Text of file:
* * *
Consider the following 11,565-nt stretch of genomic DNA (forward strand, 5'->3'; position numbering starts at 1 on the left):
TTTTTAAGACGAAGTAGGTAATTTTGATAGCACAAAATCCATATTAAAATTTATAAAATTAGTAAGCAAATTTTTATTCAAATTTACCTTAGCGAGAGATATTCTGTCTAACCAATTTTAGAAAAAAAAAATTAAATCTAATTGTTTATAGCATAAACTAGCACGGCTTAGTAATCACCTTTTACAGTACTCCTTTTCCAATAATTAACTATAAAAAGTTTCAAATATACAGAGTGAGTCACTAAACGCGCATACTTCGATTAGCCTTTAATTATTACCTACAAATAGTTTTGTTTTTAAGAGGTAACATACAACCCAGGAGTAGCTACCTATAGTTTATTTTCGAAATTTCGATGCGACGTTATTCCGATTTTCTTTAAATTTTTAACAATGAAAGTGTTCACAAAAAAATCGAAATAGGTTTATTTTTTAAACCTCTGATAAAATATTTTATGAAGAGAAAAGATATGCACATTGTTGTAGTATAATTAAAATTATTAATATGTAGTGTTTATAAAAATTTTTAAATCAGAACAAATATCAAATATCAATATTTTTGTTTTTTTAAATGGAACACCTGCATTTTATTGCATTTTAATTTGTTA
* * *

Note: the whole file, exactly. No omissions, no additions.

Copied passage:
Consider the following 11,565-nt stretch of genomic DNA (forward strand, 5'->3'; position numbering starts at 1 on the left):
TTTTTAAGACGAAGTAGGTAATTTTGATAGCACAAAATCCATATTAAAATTTATAAAATTAGTAAGCAAATTTTTATTCAAATTTACCTTAGCGAGAGATATTCTGTCTAACCAATTTTAGAAAAAAAAAATTAAATCTAATTGTTTATAGCATAAACTAGCACGGCTTAGTAATCACCTTTTACAGTACTCCTTTTCCAATAATTAACTATAAAAAGTTTCAAATATACAGAGTGAGTCACTAAACGCGCATACTTCGATTAGCCTTTAATTATTACCTACAAATAGTTTTGTTTTTAAGAGGTAACATACAACCCAGGAGTAGCTACCTATAGTTTATTTTCGAAATTTCGATGCGACGTTATTCCGATTTTCTTTAAATTTTTAACAATGAAAGTGTTCACAAAAAAATCGAAATAGGTTTATTTTTTAAACCTCTGATAAAATATTTTATGAAGAGAAAAGATATGCACATTGTTGTAGTATAATTAAAATTATTAATATGTAGTGTTTATAAAAATTTTTAAATCAGAACAAATATCAAATATCAATATTTTTGTTTTTTTAAATGGAACACCTGCATTTTATTGCATTTTAATTTGTTA